Mr Farrell also warned that the experience elsewhere shows that the powers have been applied in a discriminatory way to some of our most vulnerable community members, including people who are homeless, young people and people suffering from mental illness and indigenous people. ‘Homeless people occupy public spaces out of necessity and will be disproportionately impacted by move-on powers due to their lack of secure housing,’ Mr Farrell said.

Mr Farrell also criticized the government’s failure to release a statement of compatibility of the new legislation– a requirement under the Victoria’s Charter of Human Rights. This statement would advise parliament of potential human rights breaches in the legislation. ‘Victoria is the first Australian state to introduce legislative protections for human rights, and this legislation clearly breaches those rights,’ said Mr Farrell. ‘We have a right to movement, to freedom of association, to freedom of expression. These rights will be severely curtailed by this legislation, and the measures can’t be justified. Experience shows that they just won’t work.’

‘The Brumby Government wants to be seen to be tough on crime, but these new measures are weak on protecting our community. The government should adopt smart justice approaches that recognise genuine community safety is really about education, health, housing and human rights.’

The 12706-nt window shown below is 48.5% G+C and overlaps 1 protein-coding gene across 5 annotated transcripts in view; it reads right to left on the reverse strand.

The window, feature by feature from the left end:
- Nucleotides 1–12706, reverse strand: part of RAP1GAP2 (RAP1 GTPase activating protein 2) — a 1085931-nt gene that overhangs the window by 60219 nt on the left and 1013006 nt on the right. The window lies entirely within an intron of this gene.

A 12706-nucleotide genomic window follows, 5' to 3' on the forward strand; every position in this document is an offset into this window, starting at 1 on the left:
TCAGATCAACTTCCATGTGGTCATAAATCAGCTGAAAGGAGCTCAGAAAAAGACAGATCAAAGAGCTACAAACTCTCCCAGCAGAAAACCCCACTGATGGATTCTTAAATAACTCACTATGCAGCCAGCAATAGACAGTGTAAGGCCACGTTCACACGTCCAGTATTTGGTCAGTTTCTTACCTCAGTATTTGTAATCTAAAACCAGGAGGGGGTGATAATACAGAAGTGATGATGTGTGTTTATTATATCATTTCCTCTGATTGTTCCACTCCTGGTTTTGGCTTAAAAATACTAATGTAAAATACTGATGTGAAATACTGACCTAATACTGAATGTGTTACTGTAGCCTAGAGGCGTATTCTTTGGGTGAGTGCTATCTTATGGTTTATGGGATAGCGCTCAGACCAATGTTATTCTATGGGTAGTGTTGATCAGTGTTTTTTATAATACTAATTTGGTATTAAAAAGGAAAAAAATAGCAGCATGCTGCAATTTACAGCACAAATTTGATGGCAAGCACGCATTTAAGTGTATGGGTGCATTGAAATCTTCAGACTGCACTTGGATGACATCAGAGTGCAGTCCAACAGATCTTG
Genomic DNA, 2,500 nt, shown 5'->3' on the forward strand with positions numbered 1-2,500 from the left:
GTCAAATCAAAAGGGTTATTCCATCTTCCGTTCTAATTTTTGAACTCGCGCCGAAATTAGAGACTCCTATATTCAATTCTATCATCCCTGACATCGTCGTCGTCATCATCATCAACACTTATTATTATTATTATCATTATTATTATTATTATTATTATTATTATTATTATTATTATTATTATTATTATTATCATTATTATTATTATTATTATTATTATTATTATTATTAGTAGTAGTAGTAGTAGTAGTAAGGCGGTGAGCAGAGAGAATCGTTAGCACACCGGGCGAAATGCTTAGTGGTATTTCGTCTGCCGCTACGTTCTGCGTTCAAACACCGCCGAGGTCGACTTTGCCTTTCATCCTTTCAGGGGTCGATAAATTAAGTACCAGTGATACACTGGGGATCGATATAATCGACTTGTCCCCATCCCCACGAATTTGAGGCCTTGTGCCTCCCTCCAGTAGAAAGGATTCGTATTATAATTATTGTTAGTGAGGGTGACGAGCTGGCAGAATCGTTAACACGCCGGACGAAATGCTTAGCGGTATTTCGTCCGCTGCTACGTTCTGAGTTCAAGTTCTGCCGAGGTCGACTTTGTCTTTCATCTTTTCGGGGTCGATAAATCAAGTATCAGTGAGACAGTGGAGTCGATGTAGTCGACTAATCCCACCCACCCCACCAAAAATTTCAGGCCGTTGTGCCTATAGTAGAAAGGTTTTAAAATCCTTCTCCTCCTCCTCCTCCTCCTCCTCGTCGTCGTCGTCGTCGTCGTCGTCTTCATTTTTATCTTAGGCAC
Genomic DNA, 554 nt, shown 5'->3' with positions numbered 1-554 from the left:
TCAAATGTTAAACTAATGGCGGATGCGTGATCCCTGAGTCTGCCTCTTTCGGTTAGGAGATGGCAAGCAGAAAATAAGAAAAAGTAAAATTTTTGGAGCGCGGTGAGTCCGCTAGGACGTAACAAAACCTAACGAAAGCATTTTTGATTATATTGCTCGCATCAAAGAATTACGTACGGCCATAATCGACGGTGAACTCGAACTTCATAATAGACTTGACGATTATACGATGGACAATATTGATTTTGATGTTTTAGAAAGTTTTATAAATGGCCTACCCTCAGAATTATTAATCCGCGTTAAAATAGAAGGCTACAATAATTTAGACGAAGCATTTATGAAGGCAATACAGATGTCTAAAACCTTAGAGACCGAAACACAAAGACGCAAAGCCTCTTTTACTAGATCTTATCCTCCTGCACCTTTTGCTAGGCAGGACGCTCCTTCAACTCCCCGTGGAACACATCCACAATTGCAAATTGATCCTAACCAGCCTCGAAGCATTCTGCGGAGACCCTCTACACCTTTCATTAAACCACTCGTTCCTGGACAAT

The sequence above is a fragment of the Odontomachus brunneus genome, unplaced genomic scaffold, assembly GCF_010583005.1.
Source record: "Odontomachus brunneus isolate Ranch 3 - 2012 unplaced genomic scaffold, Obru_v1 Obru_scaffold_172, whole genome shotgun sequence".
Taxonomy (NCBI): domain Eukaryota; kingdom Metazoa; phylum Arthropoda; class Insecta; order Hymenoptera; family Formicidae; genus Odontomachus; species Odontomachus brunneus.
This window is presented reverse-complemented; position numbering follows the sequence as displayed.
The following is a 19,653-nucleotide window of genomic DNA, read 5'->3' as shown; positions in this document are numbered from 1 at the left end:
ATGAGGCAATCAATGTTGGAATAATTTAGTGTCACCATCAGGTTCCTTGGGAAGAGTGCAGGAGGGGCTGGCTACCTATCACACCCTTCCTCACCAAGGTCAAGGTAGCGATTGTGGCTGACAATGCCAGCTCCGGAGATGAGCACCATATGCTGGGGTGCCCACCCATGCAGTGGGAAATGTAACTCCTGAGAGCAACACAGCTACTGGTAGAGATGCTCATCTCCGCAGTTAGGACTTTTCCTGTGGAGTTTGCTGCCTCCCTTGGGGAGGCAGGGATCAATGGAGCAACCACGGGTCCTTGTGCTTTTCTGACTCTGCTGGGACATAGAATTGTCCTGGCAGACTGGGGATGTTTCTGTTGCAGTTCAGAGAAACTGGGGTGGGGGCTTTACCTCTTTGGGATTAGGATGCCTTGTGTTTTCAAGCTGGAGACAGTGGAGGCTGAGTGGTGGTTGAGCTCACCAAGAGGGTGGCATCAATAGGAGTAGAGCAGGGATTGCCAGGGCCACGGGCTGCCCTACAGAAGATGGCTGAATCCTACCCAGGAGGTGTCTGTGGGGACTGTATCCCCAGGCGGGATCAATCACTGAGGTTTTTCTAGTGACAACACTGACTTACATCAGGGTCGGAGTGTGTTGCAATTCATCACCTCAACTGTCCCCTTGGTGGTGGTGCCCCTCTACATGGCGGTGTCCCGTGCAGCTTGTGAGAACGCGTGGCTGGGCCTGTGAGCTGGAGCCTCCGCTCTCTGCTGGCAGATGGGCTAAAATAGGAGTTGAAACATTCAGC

James Farrell
Manager/Principal Lawyer, HPLC
(03) 8636 4408 

Anger over broadened police powers to search people

Anger over broadened police powers to search people

Jessica Craven 

A GEELONG lawyer has slammed new laws that allow police to search people in designated public areas as an “outrageous breach of human rights”.

The laws, which came into effect on Wednesday, give police sweeping powers to search people at random, including strip searches.

James Farrell, who works for pro-bono legal organisation PILCH, said evidence showed such laws did nothing to prevent crime.